First results from Solar Orbiter on solar coronal mass ejections
WHENMarch 16, 2021 5pmWHEREZoomWHOCenter for Space ScienceOpen to the Public
The presentation will cover results from work with Solar Orbiter and other spacecraft in solar wind, concerning large-scale structures relevant for planetary space weather modeling and prediction. Launched in February 2020, the magnetometer on Solar Orbiter has started taking data in April 2020, and immediately observed a stealth coronal mass ejection in situ on 2020 April 19, at 0.8 AU and only 4° away from the Sun-Earth line. In situ measurements by Bepi Colombo and Wind and imaging observations by STEREO-A and SOHO make this a rare triple point in situ / double point imaging event, and allows to model the magnetic structure of this CME with strong constraints. The EPD particle instrument also observed the event and made mulitpoint modeling of the Forbush decrease possible. A few other ICME events, and many high speed streams, were observed by Solar Orbiter during its first 2 orbits, among them an encounter of 2 ICMEs enveloping the heliospheric current sheet and interacting with a high speed stream. The talk will outline expectations for the ICME rates for the upcoming solar cycle 25, opening up the possibility to cross an ICME flux rope twice with Parker Solar Probe close to the Sun, and give an outlook for new missions relevant for this field that are expected to launch until 2030.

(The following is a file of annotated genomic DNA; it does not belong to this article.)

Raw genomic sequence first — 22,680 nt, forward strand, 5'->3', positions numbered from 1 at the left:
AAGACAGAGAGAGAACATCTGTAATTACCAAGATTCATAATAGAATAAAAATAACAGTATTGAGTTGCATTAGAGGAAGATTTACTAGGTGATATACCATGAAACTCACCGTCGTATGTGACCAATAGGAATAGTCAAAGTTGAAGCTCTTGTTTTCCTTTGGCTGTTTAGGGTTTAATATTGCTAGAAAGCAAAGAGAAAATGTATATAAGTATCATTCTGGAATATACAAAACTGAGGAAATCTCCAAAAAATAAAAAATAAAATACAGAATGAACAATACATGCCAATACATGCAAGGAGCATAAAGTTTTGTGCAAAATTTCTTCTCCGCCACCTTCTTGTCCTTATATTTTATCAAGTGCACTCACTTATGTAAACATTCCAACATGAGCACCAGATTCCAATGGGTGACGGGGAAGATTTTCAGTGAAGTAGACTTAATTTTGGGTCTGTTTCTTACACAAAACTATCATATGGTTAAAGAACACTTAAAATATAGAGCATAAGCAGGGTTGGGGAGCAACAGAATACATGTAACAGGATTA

Christian Möstl, Space Research Institute, Austria
In Collaboration with
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